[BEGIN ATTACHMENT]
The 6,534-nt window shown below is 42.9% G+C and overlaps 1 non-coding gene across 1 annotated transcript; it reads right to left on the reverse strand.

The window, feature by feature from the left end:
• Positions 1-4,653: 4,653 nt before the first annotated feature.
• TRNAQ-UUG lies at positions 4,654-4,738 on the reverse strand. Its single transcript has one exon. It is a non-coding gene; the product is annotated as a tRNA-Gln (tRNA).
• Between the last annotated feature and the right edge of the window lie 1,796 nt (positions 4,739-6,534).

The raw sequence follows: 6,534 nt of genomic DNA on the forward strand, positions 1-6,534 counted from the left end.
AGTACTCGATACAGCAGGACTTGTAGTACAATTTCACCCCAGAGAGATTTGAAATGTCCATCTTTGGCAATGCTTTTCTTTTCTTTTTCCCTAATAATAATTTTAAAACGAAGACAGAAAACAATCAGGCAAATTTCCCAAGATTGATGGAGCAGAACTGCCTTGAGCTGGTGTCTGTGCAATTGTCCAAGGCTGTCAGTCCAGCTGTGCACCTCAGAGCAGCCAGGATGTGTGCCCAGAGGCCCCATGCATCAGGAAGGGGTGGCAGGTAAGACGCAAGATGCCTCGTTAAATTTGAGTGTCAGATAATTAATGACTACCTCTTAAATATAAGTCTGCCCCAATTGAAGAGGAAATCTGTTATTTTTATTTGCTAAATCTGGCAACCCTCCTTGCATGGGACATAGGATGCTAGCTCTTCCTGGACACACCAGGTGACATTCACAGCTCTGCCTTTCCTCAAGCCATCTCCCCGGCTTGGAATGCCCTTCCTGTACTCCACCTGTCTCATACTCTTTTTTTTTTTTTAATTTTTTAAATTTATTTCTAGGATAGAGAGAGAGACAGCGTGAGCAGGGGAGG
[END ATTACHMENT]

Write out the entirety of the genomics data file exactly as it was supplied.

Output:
The 6,534-nt window shown below is 42.9% G+C and overlaps 1 non-coding gene across 1 annotated transcript; it reads right to left on the reverse strand.

The window, feature by feature from the left end:
• Positions 1-4,653: 4,653 nt before the first annotated feature.
• TRNAQ-UUG lies at positions 4,654-4,738 on the reverse strand. Its single transcript has one exon. It is a non-coding gene; the product is annotated as a tRNA-Gln (tRNA).
• Between the last annotated feature and the right edge of the window lie 1,796 nt (positions 4,739-6,534).

The raw sequence follows: 6,534 nt of genomic DNA on the forward strand, positions 1-6,534 counted from the left end.
AGTACTCGATACAGCAGGACTTGTAGTACAATTTCACCCCAGAGAGATTTGAAATGTCCATCTTTGGCAATGCTTTTCTTTTCTTTTTCCCTAATAATAATTTTAAAACGAAGACAGAAAACAATCAGGCAAATTTCCCAAGATTGATGGAGCAGAACTGCCTTGAGCTGGTGTCTGTGCAATTGTCCAAGGCTGTCAGTCCAGCTGTGCACCTCAGAGCAGCCAGGATGTGTGCCCAGAGGCCCCATGCATCAGGAAGGGGTGGCAGGTAAGACGCAAGATGCCTCGTTAAATTTGAGTGTCAGATAATTAATGACTACCTCTTAAATATAAGTCTGCCCCAATTGAAGAGGAAATCTGTTATTTTTATTTGCTAAATCTGGCAACCCTCCTTGCATGGGACATAGGATGCTAGCTCTTCCTGGACACACCAGGTGACATTCACAGCTCTGCCTTTCCTCAAGCCATCTCCCCGGCTTGGAATGCCCTTCCTGTACTCCACCTGTCTCATACTCTTTTTTTTTTTTTAATTTTTTAAATTTATTTCTAGGATAGAGAGAGAGACAGCGTGAGCAGGGGAGG